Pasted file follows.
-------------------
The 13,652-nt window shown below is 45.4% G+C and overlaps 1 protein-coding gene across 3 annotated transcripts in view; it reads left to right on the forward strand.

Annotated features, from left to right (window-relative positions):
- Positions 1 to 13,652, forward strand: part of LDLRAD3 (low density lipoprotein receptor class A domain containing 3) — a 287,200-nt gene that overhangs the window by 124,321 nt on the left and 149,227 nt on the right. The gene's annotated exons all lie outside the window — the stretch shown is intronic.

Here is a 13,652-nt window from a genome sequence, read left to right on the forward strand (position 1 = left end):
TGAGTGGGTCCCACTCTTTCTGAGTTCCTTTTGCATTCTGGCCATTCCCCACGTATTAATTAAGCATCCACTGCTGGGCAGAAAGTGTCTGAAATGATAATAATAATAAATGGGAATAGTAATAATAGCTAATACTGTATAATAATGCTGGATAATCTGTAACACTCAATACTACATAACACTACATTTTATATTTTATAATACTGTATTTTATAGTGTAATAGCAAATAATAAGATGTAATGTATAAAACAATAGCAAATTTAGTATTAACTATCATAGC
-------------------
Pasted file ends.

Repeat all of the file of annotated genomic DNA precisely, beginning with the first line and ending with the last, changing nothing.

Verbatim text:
The 13,652-nt window shown below is 45.4% G+C and overlaps 1 protein-coding gene across 3 annotated transcripts in view; it reads left to right on the forward strand.

Annotated features, from left to right (window-relative positions):
- Positions 1 to 13,652, forward strand: part of LDLRAD3 (low density lipoprotein receptor class A domain containing 3) — a 287,200-nt gene that overhangs the window by 124,321 nt on the left and 149,227 nt on the right. The gene's annotated exons all lie outside the window — the stretch shown is intronic.

Here is a 13,652-nt window from a genome sequence, read left to right on the forward strand (position 1 = left end):
TGAGTGGGTCCCACTCTTTCTGAGTTCCTTTTGCATTCTGGCCATTCCCCACGTATTAATTAAGCATCCACTGCTGGGCAGAAAGTGTCTGAAATGATAATAATAATAAATGGGAATAGTAATAATAGCTAATACTGTATAATAATGCTGGATAATCTGTAACACTCAATACTACATAACACTACATTTTATATTTTATAATACTGTATTTTATAGTGTAATAGCAAATAATAAGATGTAATGTATAAAACAATAGCAAATTTAGTATTAACTATCATAGC